Results Top


Population and clinical presentation

Between 2004 and 2014, a total of 79 patients were newly diagnosed with PBTS and treated at our department. There were 44 (55.7%) male and 35 (44.3%) female patients. The mean age at diagnosis was 55 years (range 9-90 years) [Table 1].
Table 1: Distribution according to age and sex


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Local pain was the most common symptom (91.1%), followed by gait disturbances (51.9%). [Table 2] summarizes the clinical symptoms.
Table 2: Symptoms


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The duration of symptoms was less than three months in 67 patients (84.8%), and only 3 patients (3.9%) had symptoms for more than a year.

Diagnosis

The most utilized diagnostic tool was CT (89.9%), followed by MRI (84.8%). In 69.6% of the cases, both CT and MRI were performed. Although X-ray is no longer a standard of care diagnostic in spine tumors, it was used in 4 patients (5.1%) as a complimentary diagnostic tool. A preoperative biopsy was only performed in 3 patients (3.8%). A bone scintigraphy was performed preoperatively in 2 patients (2.5%) and as complimentary diagnostic tool after surgery in 32 patients (40.5%).

[Table 3] summarizes the tumor distribution along the spine.
Table 3: Localization of lesions


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At the time of diagnosis, most of the patients (84.7%) had 1-3 lesions. One patient (1.3%) presented 8 lesions in different spinal locations and 7 patients (8.9%) already had distant, non-spinal metastases [Table 4].
Table 4: Number of lesions and/or simultaneous lesions of the spine per patient


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The mean axial diameter of the lesions measured on CT and/or MRI was 40 mm (SD 16 mm-range 9 to 81 mm).

Treatment

A total of 77 (97%) patients underwent an invasive procedure. The remaining 2 patients did not wish to proceed with surgical therapy following the tissue diagnosis after biopsy. Complete tumor resection was radiologically achieved in 43 cases (55.8%). In 18 cases (23.4%), a partial resection of the tumor or thecal sac decompression was performed. In 16 patients (20.8%), a biopsy and vertebroplasty were performed, in order to reduce pain and restore stability. A dorsal approach was used in 64 patients (83.1%), a ventral approach in 10 cases (12.9%), and a combined dorso-ventral (360°) approach was required in 3 cases (4%) [Figure 1].
Figure 1: Treatment type and sub-type utilized


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Complications were seen in 25.9% (20 cases) requiring a second intervention. Complications in our study included misplacement of osteosynthesis material in dorsal instrumentations without neurological deficits and one postoperative non-tumor associated hemorrhage. All complications were corrected by second look surgery and did not result in additional morbidity.

Clinical outcome

Postoperatively, significant symptom reduction was achieved. Pain improved in 57% and gait disturbances in 37%. Sensory deficits improved in 42% and motor deficits (paresis/plegia) in 53%. Remarkably, 7 of 8 patients with pre-operative paraplegia recovered (87.5%), whilst only 1 patient (1.3%) remained paraplegic [Table 2].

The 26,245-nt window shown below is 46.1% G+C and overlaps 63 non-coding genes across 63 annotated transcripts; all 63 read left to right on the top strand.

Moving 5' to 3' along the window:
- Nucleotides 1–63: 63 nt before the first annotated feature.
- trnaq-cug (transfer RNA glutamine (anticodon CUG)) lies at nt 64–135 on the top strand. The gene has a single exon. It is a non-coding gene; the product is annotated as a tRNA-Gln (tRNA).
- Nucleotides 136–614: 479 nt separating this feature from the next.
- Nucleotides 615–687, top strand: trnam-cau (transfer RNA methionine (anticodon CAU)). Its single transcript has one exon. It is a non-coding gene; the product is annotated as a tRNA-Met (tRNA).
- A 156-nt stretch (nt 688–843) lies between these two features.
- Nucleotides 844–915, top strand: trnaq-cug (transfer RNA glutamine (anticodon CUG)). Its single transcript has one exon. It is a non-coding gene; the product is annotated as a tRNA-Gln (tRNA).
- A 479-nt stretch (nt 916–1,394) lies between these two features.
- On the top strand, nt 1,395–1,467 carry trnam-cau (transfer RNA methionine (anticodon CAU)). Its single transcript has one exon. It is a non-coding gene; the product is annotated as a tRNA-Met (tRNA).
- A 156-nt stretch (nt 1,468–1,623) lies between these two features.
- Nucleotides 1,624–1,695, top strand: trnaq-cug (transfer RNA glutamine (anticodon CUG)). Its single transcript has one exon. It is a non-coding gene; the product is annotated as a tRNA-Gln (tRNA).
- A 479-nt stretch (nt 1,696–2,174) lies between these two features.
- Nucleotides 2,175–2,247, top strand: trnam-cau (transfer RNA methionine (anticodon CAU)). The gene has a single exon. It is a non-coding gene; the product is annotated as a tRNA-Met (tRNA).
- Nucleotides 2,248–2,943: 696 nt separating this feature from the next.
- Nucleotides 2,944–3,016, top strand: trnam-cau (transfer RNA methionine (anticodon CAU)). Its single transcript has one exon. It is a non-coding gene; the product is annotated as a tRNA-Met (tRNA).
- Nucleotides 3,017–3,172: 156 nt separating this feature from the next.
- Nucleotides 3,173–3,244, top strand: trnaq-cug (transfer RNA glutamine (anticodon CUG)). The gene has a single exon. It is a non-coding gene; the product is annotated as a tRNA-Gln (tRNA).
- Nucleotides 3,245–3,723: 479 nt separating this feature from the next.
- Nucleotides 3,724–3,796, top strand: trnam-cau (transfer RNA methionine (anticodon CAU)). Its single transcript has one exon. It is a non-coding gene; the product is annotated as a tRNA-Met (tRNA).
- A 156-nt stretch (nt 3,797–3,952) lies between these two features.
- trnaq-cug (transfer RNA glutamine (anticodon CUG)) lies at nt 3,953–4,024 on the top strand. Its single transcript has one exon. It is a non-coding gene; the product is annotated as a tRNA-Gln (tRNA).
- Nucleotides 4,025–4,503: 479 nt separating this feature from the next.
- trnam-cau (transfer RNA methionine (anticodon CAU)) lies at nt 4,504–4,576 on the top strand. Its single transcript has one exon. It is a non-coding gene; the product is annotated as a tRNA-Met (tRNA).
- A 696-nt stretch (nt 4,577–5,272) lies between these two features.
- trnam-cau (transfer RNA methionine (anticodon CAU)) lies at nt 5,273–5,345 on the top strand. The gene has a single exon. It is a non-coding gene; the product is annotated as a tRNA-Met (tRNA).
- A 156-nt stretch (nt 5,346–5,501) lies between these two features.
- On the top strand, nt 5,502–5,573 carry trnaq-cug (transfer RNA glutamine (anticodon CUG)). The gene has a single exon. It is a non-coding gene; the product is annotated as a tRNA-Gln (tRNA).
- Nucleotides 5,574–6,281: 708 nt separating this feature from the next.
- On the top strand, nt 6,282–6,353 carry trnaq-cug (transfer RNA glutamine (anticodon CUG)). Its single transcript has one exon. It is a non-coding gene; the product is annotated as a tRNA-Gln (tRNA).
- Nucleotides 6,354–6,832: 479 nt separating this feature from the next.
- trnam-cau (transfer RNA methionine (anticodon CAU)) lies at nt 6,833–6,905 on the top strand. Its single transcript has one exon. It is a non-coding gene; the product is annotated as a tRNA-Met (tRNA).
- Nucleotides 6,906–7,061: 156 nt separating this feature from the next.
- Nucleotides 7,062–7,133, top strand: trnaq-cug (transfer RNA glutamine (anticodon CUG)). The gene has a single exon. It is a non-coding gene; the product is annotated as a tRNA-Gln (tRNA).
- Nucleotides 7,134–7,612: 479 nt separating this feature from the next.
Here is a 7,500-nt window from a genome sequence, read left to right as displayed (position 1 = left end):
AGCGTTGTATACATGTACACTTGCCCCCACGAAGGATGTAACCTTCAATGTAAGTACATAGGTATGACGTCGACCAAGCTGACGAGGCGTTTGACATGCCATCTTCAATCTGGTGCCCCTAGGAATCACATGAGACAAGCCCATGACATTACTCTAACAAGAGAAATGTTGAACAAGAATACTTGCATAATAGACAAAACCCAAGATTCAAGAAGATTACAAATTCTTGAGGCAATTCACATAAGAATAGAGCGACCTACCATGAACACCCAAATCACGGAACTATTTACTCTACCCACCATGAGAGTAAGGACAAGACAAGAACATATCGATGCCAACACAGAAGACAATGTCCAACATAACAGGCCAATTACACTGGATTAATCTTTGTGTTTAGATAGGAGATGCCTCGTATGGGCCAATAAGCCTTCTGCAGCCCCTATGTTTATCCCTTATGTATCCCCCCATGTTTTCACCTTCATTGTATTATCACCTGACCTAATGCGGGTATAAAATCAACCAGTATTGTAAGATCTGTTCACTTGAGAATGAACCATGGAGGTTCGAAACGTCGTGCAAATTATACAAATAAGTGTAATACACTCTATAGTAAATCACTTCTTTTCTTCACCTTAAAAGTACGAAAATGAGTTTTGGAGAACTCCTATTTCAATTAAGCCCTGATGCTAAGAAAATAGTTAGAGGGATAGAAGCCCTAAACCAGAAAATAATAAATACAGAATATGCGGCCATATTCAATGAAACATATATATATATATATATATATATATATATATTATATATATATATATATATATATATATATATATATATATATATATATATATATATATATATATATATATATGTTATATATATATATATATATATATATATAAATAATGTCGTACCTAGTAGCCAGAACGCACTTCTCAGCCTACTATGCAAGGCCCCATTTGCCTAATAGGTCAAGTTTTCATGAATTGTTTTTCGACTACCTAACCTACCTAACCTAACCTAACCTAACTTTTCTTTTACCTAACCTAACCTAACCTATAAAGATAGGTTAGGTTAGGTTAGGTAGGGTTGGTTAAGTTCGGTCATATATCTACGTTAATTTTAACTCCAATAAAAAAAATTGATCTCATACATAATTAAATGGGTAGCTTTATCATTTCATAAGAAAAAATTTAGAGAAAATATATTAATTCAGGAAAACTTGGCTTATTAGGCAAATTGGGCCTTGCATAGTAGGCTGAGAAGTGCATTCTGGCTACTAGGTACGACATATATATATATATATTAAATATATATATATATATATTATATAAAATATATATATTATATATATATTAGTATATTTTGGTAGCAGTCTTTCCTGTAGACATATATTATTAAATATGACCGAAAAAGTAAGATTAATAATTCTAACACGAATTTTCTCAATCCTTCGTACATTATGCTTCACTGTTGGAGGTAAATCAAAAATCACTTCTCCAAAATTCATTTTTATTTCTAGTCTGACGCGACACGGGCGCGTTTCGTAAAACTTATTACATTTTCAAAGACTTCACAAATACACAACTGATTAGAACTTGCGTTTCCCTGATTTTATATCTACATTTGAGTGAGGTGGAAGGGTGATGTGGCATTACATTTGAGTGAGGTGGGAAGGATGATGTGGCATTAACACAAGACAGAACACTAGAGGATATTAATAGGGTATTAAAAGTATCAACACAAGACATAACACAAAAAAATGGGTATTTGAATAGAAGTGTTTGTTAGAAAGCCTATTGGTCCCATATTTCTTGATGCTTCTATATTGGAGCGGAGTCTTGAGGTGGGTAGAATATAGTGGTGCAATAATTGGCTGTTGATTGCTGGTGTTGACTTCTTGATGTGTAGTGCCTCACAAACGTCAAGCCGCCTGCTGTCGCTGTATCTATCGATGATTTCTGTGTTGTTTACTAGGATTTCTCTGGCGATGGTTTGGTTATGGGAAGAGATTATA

Functional outcome, recurrence and survival

The majority of patients (72 (93.5%)) were evaluated at 6-weeks follow-up, where 23 patients (31.9%) showed low disability according to the GOS, 38 (52.7%) showed moderate disability and 11 (15.2%) had severe disability. Six patients were lost to follow-up and one patient died from cardiac disease one month following the surgery. Six months after the surgery, 58 patients (75%) were evaluated. At this time, 10 patients had been lost to follow-up and 11 had died. At one year after surgery, 51 patients (66.2%) remained in the control group, the residual patients were either lost to follow-up or had died [Table 5] and [Figure 2]. At two years following the surgery, only 31 patients (40%) were available for follow-up. Kaplan-Meier analysis was performed to assess the general overall survival rate at six weeks, six months, one year and two years [Figure 3].
Figure 2: Glasgow Outcome Scale (GOS) at six weeks, six months and one year


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Figure 3: Kaplan-Meier curve showing the general overall survival at one year


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Table 5: Glasgow outcome scale at 6 weeks, 6 months and 1 year


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In 12 patients (15.6%), tumor recurrence occurred during the follow-up period. A total of 8 (10.1%) patients died within 3 months following surgery or had no follow-up controls. The cause of death was in all cases unrelated to the surgery performed.

Histology

Malignant PBTS was seen in 68 patients (86%), the most common histological presentations being hematopoietic (72.2%) and chondrogenic (12.7%), followed by neuroectodermal (5.1%), osteogenic (3.8%), notochordal (1.3%) and other types (6.3%) [Table 6]. The most common PBTS diagnosed was plasmacytoma in 49 patients (62%), followed by chondrosarcoma in 5 (6.3%), B-cell lymphoma in 5 (6.3%), and Ewing sarcoma in 4 patients (5%). Hemangioma, T-cell lymphoma, osteochondroma and osteoblastoma were found in 2 patients (2.5%) each; chondroblastoma, chordoma, enchondroma, Langerhans histiocytosis, leiomyosarcoma, mixed B-cell and T-cell lymphoma, osteosarcoma and Giant-Cell tumor were diagnosed in 1 patient (1.3%) each.
Table 6: Distribution according to end-diagnosis


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   Discussion Top


Etiology

The majority of PBT arises within the first three decades of life, with spine involvement in only 5% of cases. [2],[3],[6] Although there are no known predisposing or risk factors, some subtypes such as bone infarctions, chronic osteomyelitis, Paget's disease, radiation and metal prostheses have been associated with bone tumors. [6],[12] Nevertheless, the etiology of PBT remains unknown. Recent molecular studies suggest mutations in the tumor suppressor gene p53, the nuclear factor kB ligand (RANKL) and osteoprotegerin (OPG). [13] These studies may reveal new targets for alternative or coadjuvant treatment options. [14],[15],[16],[17]